The former Yugoslav Republic of Macedonia (Fyrom) found out to its detriment that its name was holding it back. Indeed, the moniker annoyed the Greeks – who claimed the name Macedonia for its own region – so much that Athens vetoed Fyrom’s membership of top international organisations over a 27-year period. But Fyrom now has a new name, with Greece’s blessing at last, and today the Republic of North Macedonia will begin the process of joining the Nato alliance. “It’s only a matter of time before it’s signed off,” Politico’s editor in Brussels, Ryan Heath, told The Monocle Minute. “But there’s potentially a much better prize up for grabs. Skopje wants to join the EU and that wouldn’t even be entertained until the country changed its name.” Although EU membership is not guaranteed, Moscow will be wary of its influence declining in the region.
Bertrand Goldberg and Mies van der Rohe are just two of the master architects who made their mark on Chicago in the 1960s and 1970s. But in recent years the design dialogue here has been driven by a political figurehead instead. The city’s mayor (and Barack Obama’s former chief of staff) Rahm Emanuel, whose tenure is in its ninth year, has transformed the Chicago Architecture Biennial into North America’s largest architecture and design exhibition. Yesterday the event’s curators announced that the theme of the third iteration of the event, which kicks off in September, will explore the social and environmental issues that architects in the US and beyond are tackling. Mayors and urbanists should take note.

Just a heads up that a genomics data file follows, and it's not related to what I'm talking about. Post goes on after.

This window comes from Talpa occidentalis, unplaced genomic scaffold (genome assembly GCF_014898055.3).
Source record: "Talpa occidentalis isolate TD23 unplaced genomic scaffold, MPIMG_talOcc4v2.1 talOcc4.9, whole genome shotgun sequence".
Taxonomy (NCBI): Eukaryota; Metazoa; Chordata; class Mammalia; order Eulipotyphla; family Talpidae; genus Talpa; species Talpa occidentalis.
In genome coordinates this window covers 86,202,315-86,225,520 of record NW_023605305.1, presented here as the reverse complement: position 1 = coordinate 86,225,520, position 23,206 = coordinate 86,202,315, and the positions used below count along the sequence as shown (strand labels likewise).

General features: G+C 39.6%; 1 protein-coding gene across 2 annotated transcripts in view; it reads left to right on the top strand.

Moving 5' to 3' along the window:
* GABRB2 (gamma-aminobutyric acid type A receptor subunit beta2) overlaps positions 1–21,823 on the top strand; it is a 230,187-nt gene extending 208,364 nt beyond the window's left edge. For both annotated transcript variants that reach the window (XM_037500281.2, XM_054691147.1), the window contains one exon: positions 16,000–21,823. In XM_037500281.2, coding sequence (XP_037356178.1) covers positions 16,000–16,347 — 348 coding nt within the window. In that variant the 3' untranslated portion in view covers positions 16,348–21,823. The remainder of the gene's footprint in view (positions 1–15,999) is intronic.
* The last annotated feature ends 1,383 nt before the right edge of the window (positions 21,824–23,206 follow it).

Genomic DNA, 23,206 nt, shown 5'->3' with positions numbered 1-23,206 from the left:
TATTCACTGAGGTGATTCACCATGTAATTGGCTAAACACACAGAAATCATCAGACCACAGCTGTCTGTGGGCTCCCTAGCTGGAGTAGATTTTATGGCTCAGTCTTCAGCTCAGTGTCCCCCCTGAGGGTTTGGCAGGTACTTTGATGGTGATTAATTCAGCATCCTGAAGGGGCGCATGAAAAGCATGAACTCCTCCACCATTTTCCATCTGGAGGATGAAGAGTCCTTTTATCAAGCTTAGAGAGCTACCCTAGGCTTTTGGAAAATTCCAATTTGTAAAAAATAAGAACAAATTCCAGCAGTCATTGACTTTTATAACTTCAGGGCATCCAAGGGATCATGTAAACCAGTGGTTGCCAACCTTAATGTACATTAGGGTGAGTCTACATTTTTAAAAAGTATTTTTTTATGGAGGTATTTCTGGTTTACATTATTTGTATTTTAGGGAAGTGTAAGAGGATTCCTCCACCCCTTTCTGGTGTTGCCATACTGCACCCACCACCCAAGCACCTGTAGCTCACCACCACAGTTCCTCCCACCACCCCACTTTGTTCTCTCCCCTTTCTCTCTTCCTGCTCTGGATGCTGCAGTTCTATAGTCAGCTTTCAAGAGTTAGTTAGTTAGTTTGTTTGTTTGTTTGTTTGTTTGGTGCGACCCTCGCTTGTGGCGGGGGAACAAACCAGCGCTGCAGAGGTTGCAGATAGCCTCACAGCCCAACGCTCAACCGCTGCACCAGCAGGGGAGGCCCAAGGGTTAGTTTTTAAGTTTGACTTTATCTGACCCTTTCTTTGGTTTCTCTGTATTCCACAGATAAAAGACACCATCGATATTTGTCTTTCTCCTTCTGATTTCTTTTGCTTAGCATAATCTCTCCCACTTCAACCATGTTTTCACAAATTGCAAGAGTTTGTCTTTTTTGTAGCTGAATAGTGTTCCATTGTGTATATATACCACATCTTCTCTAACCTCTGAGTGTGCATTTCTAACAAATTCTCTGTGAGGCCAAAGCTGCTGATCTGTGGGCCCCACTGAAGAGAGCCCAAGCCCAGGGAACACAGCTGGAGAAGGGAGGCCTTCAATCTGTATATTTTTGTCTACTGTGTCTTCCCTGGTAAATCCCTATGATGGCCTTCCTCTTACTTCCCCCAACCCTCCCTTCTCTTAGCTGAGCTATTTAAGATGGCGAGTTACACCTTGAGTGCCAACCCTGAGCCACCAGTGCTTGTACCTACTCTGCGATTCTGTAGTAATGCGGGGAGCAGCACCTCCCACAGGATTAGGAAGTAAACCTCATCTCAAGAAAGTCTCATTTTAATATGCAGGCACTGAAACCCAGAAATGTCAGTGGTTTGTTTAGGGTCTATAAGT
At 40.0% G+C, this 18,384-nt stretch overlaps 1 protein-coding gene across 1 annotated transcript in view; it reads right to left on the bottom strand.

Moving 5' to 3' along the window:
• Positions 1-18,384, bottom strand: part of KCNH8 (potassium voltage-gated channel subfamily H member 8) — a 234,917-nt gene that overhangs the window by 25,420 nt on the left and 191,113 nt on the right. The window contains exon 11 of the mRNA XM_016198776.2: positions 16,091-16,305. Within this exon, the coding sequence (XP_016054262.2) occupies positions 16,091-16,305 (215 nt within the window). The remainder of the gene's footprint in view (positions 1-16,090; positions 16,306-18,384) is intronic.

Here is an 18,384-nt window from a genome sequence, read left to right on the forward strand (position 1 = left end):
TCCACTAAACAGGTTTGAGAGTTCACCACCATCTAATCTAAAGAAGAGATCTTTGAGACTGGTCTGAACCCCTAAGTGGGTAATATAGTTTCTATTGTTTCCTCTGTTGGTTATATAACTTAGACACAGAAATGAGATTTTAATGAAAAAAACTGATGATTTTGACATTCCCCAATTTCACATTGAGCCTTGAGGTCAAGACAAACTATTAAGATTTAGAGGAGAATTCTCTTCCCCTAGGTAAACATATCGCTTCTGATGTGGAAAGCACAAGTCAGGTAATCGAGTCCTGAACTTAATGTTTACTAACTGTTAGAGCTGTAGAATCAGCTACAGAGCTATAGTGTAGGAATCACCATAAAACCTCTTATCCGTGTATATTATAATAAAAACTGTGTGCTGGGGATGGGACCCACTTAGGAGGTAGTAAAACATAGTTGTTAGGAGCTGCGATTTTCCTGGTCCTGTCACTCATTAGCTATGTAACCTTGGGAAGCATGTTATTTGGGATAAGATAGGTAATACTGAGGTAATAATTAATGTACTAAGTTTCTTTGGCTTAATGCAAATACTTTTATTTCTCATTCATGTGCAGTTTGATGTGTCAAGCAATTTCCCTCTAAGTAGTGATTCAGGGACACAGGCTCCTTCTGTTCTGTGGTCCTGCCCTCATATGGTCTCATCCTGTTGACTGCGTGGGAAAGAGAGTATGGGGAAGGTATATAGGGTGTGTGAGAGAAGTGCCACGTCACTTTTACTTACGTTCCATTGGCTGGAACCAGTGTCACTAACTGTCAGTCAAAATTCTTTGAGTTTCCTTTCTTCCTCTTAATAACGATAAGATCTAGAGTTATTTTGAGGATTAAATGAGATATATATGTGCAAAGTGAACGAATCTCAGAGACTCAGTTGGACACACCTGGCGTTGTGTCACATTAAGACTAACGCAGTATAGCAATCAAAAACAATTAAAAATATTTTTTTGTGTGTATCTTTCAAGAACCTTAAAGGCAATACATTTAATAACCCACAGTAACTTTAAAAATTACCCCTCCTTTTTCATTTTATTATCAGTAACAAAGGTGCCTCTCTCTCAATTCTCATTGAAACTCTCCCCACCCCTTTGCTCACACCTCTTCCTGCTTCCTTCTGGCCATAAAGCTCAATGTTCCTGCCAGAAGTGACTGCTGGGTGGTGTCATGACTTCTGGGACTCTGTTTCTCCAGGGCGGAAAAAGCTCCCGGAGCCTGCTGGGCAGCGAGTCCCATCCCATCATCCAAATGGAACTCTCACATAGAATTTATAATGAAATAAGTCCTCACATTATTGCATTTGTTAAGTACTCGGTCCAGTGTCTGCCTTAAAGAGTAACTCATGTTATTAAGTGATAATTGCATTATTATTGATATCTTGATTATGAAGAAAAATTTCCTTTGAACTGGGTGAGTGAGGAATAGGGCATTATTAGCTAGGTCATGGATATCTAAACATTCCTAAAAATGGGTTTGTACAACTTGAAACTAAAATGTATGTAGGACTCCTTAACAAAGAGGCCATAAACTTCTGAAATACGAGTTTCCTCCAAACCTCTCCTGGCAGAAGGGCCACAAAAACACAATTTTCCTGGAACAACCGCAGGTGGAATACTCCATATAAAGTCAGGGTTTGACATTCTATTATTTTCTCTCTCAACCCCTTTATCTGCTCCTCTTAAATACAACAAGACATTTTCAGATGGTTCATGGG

Bad news for devotees of France’s still-standing communist newspaper. L’Humanité has weathered many storms since launch in 1904 but its readership has tumbled from hundreds of thousands to 30,000 and it is now fighting bankruptcy (a decision will be made next week). Despite government funding, a collapse in print advertising has left the iconic title in tatters and its decline represents more than the loss of a little-read rag. The news sent shockwaves through the French establishment, where politicians on the left and right have taken out subscriptions to try and buoy the brand. As the gilets jaunes continue their disorganised social-media-driven rampages for a series of unspecified concessions, it’s L’Humanité’s measured tone, principled stance and prole credentials that will be missed from the debate.
This week the Danish Minister for Culture, Mette Bock, nominated the swampy 68km-long border between Denmark and Germany for inclusion on the Unesco List of Intangible Heritage. Remarkably it is a likely contender. It is less than 100 years since the return of Southern Jutland to Danish control following a dispute over the territory during the First World War. Despite this, Bock describes the border region as a “huge inspiration”, due to the success of the diplomacy between the two countries. He argued that it can offer valuable lessons to states with serious or violent border conflicts. If successful, it will join the prestigious ranks of the Intangible List along with Croatian dry-stone walling and the Irish sport of hurling.
With hi-tech production at the heart of its business, Slovenian brand Elan has carved a reputation at the forefront of ski design. Monocle Films heads to the mountains to visit its factory and learn about its past, present and future.
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